For instance, the Morgan Stanley Emerging Markets Index fell by 5% last year while the United States gained 30% on the Standard & Poor’s benchmark 500 index.

Of course, US consumers will have a rough time if prices rise; and if wages remain subdued despite President Barack Obama’s efforts, any recovery might actually be quite tepid. Although there are some headwinds facing the American economy, it is unlikely that rising gasoline and food prices will affect their expected trajectory of recovery.

So what exactly is driving the latest American resurgence? Well, it’s a bit hard to pinpoint directly as these things are never isolated events. But a critical factor seems to be in the American knack for innovation and flexibility. Many major technology breakthroughs which go on to be used around the world begin in the United States.

The shale gas boom is a perfect case in point. Tapping the easy-to-reach hydrocarbons over the past century quickly reached a point of diminishing returns for larger companies. After they were depleted, the United States looked overseas for its energy, leading to decades of reliance on foreign governments for its economic sustenance.

Then hundreds of smaller, more agile companies eventually moved in to review the dry fields and experiment with new techniques to access to tight oil and gas deposits. Those companies were relatively unexceptional; it was the economic climate and society around them which set them apart. They were able to succeed or fail without the threat of vanishing thousands of jobs or losing millions of dollars.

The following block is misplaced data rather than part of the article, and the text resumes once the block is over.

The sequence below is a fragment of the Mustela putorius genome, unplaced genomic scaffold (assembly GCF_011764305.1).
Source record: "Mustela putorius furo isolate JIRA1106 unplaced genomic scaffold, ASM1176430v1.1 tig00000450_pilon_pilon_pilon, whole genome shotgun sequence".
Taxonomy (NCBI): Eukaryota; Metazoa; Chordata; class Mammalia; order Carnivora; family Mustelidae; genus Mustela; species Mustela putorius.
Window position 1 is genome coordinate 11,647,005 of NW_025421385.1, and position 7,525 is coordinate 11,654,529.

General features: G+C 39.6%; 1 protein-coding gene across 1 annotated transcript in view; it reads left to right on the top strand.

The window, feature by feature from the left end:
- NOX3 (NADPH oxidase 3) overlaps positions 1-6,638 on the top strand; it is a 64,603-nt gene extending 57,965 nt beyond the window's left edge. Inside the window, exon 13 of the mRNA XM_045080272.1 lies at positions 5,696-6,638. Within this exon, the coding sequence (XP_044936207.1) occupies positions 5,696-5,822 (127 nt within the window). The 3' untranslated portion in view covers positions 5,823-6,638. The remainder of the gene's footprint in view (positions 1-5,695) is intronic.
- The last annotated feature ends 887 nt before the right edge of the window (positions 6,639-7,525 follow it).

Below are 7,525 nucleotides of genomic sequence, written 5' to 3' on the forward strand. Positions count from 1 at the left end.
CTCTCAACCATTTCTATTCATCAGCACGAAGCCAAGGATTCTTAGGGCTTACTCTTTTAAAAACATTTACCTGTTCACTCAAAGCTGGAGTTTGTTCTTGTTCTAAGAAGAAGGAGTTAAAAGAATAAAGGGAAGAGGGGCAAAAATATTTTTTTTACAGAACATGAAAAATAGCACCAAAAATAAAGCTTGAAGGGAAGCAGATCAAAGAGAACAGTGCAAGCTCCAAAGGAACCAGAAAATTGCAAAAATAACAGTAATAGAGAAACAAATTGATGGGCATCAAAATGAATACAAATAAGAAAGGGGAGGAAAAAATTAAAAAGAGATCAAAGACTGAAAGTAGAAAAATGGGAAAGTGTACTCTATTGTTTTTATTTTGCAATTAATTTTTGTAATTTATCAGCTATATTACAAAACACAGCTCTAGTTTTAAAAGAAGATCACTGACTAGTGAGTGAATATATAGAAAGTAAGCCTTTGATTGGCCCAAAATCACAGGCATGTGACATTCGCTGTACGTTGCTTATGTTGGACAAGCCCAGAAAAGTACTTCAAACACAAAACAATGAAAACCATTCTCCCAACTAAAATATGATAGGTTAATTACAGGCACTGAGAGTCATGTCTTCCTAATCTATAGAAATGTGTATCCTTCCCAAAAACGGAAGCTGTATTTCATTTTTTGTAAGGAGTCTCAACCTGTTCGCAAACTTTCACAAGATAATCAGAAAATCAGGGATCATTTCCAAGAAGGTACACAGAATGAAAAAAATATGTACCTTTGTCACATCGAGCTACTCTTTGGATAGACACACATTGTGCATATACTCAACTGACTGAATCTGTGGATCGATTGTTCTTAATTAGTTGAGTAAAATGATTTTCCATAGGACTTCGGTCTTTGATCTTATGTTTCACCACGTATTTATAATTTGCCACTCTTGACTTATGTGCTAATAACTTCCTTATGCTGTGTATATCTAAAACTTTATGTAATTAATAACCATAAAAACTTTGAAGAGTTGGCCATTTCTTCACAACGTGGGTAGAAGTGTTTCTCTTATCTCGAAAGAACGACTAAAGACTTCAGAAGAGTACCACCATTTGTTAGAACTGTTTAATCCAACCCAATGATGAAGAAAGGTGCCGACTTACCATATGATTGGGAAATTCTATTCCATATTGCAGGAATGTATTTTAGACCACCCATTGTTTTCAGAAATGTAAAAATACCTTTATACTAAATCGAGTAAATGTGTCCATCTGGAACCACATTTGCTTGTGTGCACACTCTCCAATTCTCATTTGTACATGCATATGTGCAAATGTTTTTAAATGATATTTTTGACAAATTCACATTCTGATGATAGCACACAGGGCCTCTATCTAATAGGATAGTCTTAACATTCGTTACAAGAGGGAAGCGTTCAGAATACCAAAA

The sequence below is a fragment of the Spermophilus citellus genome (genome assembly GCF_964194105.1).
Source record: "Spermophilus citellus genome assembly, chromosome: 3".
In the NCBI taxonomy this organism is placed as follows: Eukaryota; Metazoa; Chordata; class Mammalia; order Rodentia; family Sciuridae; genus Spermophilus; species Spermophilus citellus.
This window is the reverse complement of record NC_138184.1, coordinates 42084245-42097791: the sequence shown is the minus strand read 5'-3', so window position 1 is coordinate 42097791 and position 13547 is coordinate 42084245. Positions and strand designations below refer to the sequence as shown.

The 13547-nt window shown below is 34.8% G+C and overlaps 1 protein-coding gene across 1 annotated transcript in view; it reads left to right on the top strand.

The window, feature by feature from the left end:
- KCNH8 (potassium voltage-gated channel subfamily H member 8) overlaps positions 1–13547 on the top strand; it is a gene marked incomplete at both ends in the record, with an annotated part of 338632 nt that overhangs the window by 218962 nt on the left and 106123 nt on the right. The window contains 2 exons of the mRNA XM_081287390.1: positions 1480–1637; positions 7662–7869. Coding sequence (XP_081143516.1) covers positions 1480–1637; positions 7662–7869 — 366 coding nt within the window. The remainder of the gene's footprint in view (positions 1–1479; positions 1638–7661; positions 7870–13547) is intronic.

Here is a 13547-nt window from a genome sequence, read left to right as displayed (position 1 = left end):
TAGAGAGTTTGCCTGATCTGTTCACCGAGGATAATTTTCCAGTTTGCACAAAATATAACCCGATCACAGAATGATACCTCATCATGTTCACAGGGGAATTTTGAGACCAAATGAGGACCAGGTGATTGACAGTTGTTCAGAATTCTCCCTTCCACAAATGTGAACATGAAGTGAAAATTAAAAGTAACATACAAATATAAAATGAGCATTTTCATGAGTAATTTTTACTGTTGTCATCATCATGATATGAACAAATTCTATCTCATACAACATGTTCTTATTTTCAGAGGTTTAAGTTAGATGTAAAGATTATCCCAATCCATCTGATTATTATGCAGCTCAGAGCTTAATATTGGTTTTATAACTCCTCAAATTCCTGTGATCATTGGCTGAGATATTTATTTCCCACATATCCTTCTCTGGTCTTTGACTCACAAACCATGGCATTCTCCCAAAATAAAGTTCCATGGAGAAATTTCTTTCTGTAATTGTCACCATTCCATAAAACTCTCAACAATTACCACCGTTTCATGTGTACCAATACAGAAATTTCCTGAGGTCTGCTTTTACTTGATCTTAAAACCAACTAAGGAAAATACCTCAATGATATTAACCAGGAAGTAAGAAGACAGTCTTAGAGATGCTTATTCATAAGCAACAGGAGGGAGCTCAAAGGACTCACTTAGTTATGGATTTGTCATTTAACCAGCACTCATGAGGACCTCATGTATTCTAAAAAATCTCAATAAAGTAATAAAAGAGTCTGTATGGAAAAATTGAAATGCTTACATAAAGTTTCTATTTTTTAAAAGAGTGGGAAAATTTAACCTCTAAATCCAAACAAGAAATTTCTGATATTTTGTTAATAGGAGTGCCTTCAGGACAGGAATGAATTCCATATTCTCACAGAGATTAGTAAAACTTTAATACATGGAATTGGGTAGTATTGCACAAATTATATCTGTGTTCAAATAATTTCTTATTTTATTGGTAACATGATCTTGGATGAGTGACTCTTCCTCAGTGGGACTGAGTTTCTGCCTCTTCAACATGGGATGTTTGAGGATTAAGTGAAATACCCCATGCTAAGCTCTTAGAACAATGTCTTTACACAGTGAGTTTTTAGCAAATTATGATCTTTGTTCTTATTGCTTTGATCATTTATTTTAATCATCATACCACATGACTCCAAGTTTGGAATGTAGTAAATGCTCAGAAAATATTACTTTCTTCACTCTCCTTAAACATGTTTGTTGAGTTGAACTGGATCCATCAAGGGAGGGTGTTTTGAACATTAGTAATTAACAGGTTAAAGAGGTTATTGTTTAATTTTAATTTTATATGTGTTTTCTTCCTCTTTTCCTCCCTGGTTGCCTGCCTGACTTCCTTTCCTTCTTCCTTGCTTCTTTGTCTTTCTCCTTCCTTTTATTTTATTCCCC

They were also small enough to soak up the inevitable collapses expected when processing new technologies in the real world. Some survived, many failed, but they managed to reduce the United States’ oil imports from 60% of total consumption in 2005 to 40% today. Natural gas imports have fallen by 27% over the same period.

On the other hand, Russian energy giants Gazprom and Rosneft are together in control of enormous potential reserves of tight gas and oil in Siberia. However, they have both proven to be too large and cumbersome to take advantage of the deposits quickly enough to compete with the American hydrocarbon revolution.

And to a large extent, that is what is setting the United States apart from the other giant economies in the world system. Not only are they comfortable letting smaller companies fail if they are not efficient enough - which is the very essence and consequence of capitalism - the crucial innovation this approach breeds is extremely beneficial to the America.

After all, necessity is the mother of invention and the Americans do bottom-up innovation better than most.

America’s free society stands in stark contrast to China or Russia where a top-down approach to innovation still reigns. Free societies tend to encourage scepticism and critical thought even though it might lead to instability in the short term.

Yet that initial instability fades away when the benefits of new technologies honed on the whetstone of unforgiving competition brighten the future. As the United States has discovered, the key is in encouraging originality. This is something that - so far - the Chinese and many other emerging economies are yet to fully embrace, but they will need to if they wish to compete with a booming America.

No comments: